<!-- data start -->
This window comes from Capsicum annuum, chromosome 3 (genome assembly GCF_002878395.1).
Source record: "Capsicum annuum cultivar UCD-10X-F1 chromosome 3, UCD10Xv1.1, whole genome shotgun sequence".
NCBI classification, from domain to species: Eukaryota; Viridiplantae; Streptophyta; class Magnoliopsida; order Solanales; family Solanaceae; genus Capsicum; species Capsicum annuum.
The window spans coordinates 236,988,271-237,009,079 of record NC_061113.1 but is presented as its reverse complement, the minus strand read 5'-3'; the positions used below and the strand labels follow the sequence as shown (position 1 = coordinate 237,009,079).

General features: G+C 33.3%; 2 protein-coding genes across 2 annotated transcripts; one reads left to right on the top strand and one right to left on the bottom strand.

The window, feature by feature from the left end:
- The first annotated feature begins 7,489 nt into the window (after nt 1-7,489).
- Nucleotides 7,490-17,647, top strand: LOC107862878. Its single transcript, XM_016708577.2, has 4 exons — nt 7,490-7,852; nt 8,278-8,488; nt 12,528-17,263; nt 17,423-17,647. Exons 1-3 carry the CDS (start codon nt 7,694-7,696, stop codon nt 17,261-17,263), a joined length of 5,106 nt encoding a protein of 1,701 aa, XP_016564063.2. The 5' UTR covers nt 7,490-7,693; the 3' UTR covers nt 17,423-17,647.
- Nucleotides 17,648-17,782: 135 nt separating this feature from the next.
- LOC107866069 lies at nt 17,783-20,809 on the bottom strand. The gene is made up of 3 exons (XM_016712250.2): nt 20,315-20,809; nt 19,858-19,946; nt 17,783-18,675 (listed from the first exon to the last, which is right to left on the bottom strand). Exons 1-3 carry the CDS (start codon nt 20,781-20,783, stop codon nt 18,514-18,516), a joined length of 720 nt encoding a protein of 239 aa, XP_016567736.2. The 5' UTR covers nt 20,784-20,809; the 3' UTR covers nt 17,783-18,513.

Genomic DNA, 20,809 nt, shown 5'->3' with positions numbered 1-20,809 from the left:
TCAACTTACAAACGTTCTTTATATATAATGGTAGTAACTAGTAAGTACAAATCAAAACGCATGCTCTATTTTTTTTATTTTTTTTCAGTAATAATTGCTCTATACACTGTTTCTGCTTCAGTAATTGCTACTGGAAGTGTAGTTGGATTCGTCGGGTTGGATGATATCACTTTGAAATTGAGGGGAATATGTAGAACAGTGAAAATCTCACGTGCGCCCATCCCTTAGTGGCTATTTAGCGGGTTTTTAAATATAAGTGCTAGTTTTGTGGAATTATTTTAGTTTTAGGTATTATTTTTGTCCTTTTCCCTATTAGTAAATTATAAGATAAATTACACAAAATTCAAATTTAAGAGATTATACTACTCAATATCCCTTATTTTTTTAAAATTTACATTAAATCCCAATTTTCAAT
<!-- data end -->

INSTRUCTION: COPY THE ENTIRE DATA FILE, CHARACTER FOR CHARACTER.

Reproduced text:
This window comes from Capsicum annuum, chromosome 3 (genome assembly GCF_002878395.1).
Source record: "Capsicum annuum cultivar UCD-10X-F1 chromosome 3, UCD10Xv1.1, whole genome shotgun sequence".
NCBI classification, from domain to species: Eukaryota; Viridiplantae; Streptophyta; class Magnoliopsida; order Solanales; family Solanaceae; genus Capsicum; species Capsicum annuum.
The window spans coordinates 236,988,271-237,009,079 of record NC_061113.1 but is presented as its reverse complement, the minus strand read 5'-3'; the positions used below and the strand labels follow the sequence as shown (position 1 = coordinate 237,009,079).

General features: G+C 33.3%; 2 protein-coding genes across 2 annotated transcripts; one reads left to right on the top strand and one right to left on the bottom strand.

The window, feature by feature from the left end:
- The first annotated feature begins 7,489 nt into the window (after nt 1-7,489).
- Nucleotides 7,490-17,647, top strand: LOC107862878. Its single transcript, XM_016708577.2, has 4 exons — nt 7,490-7,852; nt 8,278-8,488; nt 12,528-17,263; nt 17,423-17,647. Exons 1-3 carry the CDS (start codon nt 7,694-7,696, stop codon nt 17,261-17,263), a joined length of 5,106 nt encoding a protein of 1,701 aa, XP_016564063.2. The 5' UTR covers nt 7,490-7,693; the 3' UTR covers nt 17,423-17,647.
- Nucleotides 17,648-17,782: 135 nt separating this feature from the next.
- LOC107866069 lies at nt 17,783-20,809 on the bottom strand. The gene is made up of 3 exons (XM_016712250.2): nt 20,315-20,809; nt 19,858-19,946; nt 17,783-18,675 (listed from the first exon to the last, which is right to left on the bottom strand). Exons 1-3 carry the CDS (start codon nt 20,781-20,783, stop codon nt 18,514-18,516), a joined length of 720 nt encoding a protein of 239 aa, XP_016567736.2. The 5' UTR covers nt 20,784-20,809; the 3' UTR covers nt 17,783-18,513.

Genomic DNA, 20,809 nt, shown 5'->3' with positions numbered 1-20,809 from the left:
TCAACTTACAAACGTTCTTTATATATAATGGTAGTAACTAGTAAGTACAAATCAAAACGCATGCTCTATTTTTTTTATTTTTTTTCAGTAATAATTGCTCTATACACTGTTTCTGCTTCAGTAATTGCTACTGGAAGTGTAGTTGGATTCGTCGGGTTGGATGATATCACTTTGAAATTGAGGGGAATATGTAGAACAGTGAAAATCTCACGTGCGCCCATCCCTTAGTGGCTATTTAGCGGGTTTTTAAATATAAGTGCTAGTTTTGTGGAATTATTTTAGTTTTAGGTATTATTTTTGTCCTTTTCCCTATTAGTAAATTATAAGATAAATTACACAAAATTCAAATTTAAGAGATTATACTACTCAATATCCCTTATTTTTTTAAAATTTACATTAAATCCCAATTTTCAAT